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IED Detection and Defeat 

U.S. Air Force Tech. Sgt. Michael Hopper, an intelligence operator with the 101st Military Intelligence Squadron at Hanscom Air Base, prepares to don a mock suicide vest to evaluate the effectiveness of a concealed weapons detection system. (U.S. Army photo by Pfc. Allen Russell, 65th Public Affairs Operations Center)
By Army Pfc. Allen Russell, 65th Public Affairs Operations Center 

CAMP EDWARDS, Mass., - The Improvised Explosive Device Defeat Program Office at Hanscom Air Force Base worked with several private contractors to evaluate new detection of concealed weapons detection systems on Camp Edwards, June 3, 2009.

The testing of this equipment involved several civilian contractors, college students and military personnel from the 102nd Intelligence Wing.  “The goal is for the systems to become certified so they can be approved for future military use,” said Alexis Presti, a supervisor for Air Force small business innovative research at Hanscom Air Force Base. 

To assist the vendors in meeting certification standards the devices were tested for two days under the supervision of the Capabilities Integration Directorate; a research and development team that overseas and supports civilian contractors.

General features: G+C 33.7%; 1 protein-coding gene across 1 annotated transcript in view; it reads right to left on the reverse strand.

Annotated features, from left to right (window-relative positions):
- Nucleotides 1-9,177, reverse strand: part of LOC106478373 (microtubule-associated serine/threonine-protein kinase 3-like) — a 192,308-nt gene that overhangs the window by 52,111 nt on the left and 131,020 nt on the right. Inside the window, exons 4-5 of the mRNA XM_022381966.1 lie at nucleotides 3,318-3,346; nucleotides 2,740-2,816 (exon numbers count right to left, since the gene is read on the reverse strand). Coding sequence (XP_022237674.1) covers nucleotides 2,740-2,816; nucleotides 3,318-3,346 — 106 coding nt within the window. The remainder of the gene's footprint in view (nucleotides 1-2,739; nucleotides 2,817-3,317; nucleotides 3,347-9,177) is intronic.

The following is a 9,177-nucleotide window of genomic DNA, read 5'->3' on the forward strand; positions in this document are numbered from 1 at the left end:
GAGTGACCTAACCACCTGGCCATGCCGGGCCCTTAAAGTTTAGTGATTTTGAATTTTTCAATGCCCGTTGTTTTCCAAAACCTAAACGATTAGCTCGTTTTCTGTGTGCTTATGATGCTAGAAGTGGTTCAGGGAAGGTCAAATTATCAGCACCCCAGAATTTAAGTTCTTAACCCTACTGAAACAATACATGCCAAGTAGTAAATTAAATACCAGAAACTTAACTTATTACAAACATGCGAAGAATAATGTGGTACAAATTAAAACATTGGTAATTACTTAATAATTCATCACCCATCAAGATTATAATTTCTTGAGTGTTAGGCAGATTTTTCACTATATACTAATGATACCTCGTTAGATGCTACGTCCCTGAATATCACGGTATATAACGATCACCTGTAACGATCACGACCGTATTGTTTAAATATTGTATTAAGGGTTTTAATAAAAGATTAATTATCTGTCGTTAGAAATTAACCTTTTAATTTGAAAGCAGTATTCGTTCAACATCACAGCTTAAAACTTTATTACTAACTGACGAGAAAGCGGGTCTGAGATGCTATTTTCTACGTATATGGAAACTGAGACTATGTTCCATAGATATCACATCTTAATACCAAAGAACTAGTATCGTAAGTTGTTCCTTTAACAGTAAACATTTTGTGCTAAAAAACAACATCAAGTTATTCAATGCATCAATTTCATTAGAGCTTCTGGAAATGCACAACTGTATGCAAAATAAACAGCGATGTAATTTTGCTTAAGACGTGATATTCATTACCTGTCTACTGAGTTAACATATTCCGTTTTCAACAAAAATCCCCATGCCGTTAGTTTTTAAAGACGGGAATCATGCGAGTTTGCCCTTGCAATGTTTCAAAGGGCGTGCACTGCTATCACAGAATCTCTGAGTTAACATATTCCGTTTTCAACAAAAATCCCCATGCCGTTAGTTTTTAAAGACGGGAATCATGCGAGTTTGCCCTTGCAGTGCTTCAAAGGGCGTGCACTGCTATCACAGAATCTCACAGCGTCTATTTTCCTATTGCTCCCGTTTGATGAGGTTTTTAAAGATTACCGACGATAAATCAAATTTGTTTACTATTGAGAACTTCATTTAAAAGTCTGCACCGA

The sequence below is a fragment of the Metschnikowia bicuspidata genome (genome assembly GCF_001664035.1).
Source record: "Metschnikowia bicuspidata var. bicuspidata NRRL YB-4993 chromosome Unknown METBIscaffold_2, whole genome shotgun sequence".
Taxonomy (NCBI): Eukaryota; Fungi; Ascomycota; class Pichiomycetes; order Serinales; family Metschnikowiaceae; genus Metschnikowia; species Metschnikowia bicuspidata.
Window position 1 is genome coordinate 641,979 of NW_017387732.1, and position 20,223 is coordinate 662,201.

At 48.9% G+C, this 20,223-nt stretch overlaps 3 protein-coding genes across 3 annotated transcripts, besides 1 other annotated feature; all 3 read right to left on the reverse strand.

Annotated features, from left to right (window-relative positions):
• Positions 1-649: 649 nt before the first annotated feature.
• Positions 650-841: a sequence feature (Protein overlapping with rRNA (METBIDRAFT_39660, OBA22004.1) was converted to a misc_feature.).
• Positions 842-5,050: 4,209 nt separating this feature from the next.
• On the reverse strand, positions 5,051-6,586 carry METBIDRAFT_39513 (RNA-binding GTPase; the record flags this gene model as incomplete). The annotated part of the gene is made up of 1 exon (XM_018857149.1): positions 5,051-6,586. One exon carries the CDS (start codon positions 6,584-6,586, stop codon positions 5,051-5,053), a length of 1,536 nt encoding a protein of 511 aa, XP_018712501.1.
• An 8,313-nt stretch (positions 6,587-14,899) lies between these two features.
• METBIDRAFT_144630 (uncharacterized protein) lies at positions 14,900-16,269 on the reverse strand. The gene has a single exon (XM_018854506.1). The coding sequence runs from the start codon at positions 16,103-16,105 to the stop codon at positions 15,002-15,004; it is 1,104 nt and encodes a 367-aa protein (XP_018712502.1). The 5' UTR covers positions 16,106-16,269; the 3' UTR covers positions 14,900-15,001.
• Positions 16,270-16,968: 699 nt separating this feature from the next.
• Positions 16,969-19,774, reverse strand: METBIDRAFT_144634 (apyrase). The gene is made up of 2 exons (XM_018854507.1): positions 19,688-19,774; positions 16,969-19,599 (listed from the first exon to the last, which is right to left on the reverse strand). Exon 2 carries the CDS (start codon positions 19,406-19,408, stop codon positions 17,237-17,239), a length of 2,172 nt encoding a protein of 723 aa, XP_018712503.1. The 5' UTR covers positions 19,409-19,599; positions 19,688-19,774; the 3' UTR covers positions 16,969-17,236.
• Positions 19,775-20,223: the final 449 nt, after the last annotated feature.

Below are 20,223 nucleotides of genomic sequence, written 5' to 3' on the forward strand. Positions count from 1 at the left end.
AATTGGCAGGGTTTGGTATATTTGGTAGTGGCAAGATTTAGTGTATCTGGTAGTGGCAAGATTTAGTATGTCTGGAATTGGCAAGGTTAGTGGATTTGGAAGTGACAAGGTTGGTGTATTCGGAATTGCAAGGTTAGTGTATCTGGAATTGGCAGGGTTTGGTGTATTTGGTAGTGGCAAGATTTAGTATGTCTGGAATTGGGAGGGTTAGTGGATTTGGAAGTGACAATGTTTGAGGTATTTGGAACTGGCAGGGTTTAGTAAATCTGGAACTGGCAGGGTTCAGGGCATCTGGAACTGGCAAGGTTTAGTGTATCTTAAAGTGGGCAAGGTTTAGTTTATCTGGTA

“Our goal is to help the vendors any way we can to meet the certification standards that the Department of Defense puts out so these systems can be help save lives,” said Presti.

“The plan is to finish the evaluation and testing phases so that production of the devices can begin,” said Jarrod Lucero, a representative for Safe Zone Systems.

The detectors currently in testing are radar based and use a video camera to transmit images to the operator, who can be positioned safely up to 500 meters from where the system is set up.  They are currently made to detect metallic and non-metallic shrapnel type weapons, including suicide bomb vests. “The goal is obviously 100 percent detection, but it is currently running at around a 98 percent success rate,” said Lucero.

Designed for checkpoint security, the Safe Zone system can run off of a car battery for mobile checkpoints. Lucero said that it is almost self-operating and very little training is needed to successfully operate it in the field.

The Safe Zone system is also being evaluated as a replacement for other forms of security measures in banks and airports. Lucero said there is no issue with privacy as the individual images are not transmitted to the operator.

Even college students came out to help supervise the project. “It's a great environment to work in and it aligns what we learn about in class with how the technology is actually being used in the real world,” said Alyssa Feola, a computer science major at Salem State College, Salem, Massachusetts.

The vendors were unable to say exactly when or if these systems will be used in the field because they require more testing. “Products like this shouldn’t be fielded until they’re 100 percent effective and will save lives,” said Lucero.